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Submitted by Meredith Arena on Thu, 7/5/2012, 11:30am
Going to sleep and waking up in Elwha Valley felt scary. We sat by the fire and the moon hadn’t risen yet. It was dark. The moon came up over the mountain just as we were going to sleep, shedding light into the tent, so that I could see my breath during the cold night. A certain sense of emptiness and despair and feeling cold. The sound of the wild river and the expanse between the mountains in this valley where we pitched a tent for the night.
(I set out to write about an open space and I have chosen a valley because it felt open and big and because I felt small. I might have chosen an endless prairie or an ocean front, but maybe I associate openness with feeling small. This seems like a noteworthy part of the process.)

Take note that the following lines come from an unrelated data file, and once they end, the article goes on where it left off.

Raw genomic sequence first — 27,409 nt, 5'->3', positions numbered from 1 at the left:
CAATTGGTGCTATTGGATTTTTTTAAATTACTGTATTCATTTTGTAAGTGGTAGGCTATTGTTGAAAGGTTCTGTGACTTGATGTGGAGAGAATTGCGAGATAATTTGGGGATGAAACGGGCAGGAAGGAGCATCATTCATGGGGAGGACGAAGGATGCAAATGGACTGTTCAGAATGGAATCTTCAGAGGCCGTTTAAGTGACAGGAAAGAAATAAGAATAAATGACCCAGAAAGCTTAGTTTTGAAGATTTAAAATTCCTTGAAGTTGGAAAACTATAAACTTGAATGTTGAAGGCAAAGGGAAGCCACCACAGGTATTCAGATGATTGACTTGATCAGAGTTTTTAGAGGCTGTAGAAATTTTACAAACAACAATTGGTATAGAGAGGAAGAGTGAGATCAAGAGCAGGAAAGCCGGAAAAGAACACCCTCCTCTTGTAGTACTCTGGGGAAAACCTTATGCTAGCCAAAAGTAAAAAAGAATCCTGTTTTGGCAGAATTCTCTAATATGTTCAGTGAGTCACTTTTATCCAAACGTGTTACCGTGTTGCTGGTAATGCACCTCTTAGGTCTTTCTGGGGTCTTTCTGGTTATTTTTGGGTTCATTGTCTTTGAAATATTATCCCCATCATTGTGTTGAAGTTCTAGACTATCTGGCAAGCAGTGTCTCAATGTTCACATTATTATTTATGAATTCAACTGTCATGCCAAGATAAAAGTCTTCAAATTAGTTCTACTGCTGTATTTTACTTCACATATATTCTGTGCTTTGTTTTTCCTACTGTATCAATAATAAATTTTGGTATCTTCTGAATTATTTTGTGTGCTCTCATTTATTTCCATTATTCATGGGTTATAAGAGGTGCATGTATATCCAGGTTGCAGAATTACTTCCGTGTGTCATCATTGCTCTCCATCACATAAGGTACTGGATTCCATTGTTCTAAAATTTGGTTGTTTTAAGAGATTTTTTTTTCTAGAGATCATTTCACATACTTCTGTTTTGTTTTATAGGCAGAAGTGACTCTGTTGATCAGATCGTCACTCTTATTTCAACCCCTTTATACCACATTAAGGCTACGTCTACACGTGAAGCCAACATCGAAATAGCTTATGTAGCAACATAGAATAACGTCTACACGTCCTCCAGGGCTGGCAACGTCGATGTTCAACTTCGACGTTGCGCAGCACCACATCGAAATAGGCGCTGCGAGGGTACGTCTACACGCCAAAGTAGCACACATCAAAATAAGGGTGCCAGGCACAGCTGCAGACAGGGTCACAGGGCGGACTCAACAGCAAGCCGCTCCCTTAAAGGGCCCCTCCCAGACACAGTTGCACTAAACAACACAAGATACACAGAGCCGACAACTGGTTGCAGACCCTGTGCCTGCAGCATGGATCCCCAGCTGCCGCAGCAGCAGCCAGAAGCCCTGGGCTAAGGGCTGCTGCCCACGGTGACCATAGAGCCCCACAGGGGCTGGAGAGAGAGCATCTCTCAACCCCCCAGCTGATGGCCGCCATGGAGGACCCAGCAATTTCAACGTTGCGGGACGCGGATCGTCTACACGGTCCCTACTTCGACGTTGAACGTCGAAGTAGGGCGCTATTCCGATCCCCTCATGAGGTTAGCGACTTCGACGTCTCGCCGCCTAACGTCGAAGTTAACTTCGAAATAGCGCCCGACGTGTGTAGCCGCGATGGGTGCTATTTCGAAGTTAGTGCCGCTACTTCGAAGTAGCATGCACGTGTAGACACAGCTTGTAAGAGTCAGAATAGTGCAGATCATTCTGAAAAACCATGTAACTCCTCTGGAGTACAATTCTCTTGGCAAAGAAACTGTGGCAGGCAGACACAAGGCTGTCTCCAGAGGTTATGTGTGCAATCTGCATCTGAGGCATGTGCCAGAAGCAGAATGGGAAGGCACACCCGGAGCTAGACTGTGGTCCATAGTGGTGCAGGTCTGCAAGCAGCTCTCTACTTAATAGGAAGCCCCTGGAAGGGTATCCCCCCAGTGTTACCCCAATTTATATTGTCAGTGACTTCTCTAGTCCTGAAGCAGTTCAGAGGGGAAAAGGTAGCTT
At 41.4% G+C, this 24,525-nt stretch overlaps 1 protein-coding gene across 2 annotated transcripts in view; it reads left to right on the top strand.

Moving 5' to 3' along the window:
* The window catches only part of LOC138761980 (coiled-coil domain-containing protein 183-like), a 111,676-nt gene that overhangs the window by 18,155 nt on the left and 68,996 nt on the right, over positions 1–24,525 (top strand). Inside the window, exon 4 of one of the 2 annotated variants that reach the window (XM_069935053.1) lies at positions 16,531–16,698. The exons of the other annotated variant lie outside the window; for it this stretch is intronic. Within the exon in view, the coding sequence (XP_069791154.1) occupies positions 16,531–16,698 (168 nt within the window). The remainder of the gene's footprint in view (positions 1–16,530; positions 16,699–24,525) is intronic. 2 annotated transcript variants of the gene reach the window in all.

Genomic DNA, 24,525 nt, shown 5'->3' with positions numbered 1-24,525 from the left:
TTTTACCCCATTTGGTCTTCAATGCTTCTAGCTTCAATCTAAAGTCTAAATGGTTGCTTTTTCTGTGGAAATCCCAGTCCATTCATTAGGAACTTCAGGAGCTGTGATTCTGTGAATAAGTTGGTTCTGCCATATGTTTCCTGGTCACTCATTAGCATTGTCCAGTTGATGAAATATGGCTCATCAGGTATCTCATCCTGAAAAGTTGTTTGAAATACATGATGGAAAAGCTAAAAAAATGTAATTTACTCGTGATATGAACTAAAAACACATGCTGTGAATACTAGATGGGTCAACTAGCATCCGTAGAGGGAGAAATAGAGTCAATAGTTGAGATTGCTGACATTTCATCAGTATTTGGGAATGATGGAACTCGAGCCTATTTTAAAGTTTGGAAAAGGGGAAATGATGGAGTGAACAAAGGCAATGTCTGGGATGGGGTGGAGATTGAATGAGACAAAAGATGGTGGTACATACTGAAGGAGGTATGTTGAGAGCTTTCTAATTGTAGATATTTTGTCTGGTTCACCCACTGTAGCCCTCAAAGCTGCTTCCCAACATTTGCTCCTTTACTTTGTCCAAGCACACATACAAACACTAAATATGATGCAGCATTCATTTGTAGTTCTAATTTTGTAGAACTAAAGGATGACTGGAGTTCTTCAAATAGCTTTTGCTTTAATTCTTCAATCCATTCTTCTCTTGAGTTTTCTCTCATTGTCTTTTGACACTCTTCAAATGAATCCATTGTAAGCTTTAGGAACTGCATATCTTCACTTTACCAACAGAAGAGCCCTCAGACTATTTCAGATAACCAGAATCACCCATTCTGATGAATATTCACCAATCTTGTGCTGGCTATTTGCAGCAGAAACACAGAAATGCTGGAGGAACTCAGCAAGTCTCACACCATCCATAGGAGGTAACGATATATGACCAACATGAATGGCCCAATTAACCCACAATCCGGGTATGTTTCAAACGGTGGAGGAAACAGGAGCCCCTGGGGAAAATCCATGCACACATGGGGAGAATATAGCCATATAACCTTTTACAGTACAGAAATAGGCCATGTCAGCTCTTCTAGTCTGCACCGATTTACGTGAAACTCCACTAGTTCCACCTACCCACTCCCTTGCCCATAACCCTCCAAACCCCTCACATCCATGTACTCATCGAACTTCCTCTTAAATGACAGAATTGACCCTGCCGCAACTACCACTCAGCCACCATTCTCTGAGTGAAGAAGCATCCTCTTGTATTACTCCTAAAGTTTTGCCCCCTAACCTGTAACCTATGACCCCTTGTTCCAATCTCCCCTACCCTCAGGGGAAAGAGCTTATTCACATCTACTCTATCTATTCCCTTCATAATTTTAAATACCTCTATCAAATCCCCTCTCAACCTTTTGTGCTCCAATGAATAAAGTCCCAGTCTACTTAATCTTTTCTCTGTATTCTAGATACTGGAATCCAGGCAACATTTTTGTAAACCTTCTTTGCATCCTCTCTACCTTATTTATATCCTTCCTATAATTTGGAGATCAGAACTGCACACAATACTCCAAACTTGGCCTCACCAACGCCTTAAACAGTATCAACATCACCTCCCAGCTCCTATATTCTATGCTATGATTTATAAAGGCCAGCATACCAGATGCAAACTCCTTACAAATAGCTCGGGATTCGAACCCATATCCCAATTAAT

In the morning everything seemed possible. The cold less sharp, the river more paced. My perception of nature changing its actual nature. Was the river wild? Or was my mind wild? Similarly the expanse of the valley did not feel so deep and wide. The fear wasn't present. Still, when it began to drizzle, we quickly packed up and hiked out because we did not want to be stuck inside the tent all day.
The mind fluctuates from a feeling of spaciousness to feeling narrow and trapped. When this happens to me my view about my relationship, living situation or job might go from loving to hating; embrace to fear. There is wisdom in all of these. The loving is where I am open, the soft parts in my armor. The hating is where I am protected. When I am able to view the hating and loving with a bit of equanimity, I can see the wisdom in each. The hating may be showing me where a certain situation is stuck, but I need the loving to make any changes, or just to see properly.
What is the wisdom of our emotions. Can we experience them without believing them? Is the valley wide or narrow?
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